Are Unionized Nursing Homes Safer During the COVID-19 Pandemic? GWU Research Suggests So in New York State

Sep 15, 2020 | COVID-19, News, Nursing Home, Union

Are Unionized Nursing Homes Safer During the COVID-19 Pandemic GWU Research Suggests So in New York State

George Washington University (GWU) researchers led by Professor Adam Dean found in a study that nursing homes where employees were unionized had a 30% lower COVID-19 mortality rate than those without unionized healthcare worker staff. Apparently, if this report is accurate unionized, nursing homes also had a 42% decrease in COVID-19 infection rates among residents. This research found that unionized nursing homes offer more protection to staff. For example, such staff were 13.8% more likely to have N95 masks and 7.3% more likely to have eye shields.

The Study

The researchers investigated 355 nursing homes in New York state between March 1 and May 31, 2020. Using publicly available COVID-19 mortality data from the New York State Department of Health, the team gathered proprietary union enrollment data offered by 1199 SEIU United Healthcare Workers East, the International Brotherhood of Teamsters and the Communication Workers of America as well as publicly available data from the New York State Nurses Association.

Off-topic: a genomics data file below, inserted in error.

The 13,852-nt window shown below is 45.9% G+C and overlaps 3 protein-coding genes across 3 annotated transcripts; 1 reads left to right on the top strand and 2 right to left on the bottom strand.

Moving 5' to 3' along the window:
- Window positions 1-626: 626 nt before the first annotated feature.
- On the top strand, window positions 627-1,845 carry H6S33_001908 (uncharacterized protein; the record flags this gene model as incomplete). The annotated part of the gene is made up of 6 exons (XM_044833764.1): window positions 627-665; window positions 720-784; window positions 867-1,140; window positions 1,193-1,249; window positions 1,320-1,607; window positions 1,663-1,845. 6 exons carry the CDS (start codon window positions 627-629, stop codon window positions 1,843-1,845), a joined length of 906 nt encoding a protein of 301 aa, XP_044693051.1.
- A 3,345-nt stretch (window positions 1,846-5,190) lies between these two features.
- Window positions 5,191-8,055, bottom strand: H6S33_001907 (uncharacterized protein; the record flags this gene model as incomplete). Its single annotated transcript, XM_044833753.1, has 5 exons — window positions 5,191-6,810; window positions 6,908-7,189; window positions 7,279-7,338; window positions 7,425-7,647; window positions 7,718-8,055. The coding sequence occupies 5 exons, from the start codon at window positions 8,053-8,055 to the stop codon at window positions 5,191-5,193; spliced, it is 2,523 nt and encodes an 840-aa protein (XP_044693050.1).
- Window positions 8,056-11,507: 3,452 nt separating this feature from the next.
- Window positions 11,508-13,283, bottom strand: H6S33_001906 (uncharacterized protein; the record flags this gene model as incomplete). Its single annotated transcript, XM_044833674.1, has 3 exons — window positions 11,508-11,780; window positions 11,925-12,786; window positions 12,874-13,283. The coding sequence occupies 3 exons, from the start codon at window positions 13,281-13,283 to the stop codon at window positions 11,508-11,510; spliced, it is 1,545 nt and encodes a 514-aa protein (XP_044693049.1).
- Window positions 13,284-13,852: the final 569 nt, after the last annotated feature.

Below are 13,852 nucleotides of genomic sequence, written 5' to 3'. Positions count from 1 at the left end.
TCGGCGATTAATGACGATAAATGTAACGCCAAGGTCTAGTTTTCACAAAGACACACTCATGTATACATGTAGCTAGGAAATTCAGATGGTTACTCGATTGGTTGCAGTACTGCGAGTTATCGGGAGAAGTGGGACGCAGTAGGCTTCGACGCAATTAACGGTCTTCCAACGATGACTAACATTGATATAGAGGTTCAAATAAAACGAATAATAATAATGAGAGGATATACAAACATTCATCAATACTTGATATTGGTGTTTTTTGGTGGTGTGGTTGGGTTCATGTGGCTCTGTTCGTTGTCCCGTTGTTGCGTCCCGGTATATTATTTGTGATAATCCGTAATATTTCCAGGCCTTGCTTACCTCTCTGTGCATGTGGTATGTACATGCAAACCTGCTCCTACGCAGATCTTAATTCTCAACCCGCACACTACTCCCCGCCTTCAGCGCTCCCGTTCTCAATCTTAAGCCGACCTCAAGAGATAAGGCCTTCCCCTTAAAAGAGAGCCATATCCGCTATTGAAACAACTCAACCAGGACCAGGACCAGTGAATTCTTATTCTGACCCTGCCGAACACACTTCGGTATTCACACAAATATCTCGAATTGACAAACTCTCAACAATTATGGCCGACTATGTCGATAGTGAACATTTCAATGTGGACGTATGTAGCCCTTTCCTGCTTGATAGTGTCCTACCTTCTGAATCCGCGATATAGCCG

Workplace Leverage?

The authors concluded, “Our results suggest that unions may have reduced COVID-19 deaths among nursing home residents by successfully demanding PPE for health care workers,” the authors conclude. “Health care worker unionization may play an important role in ensuring access to appropriate PPE and implementing infection control policies that protect vulnerable nursing home residents.”

Lead Research/Investigator

Adam Dean, Assistant Professor of Political Science

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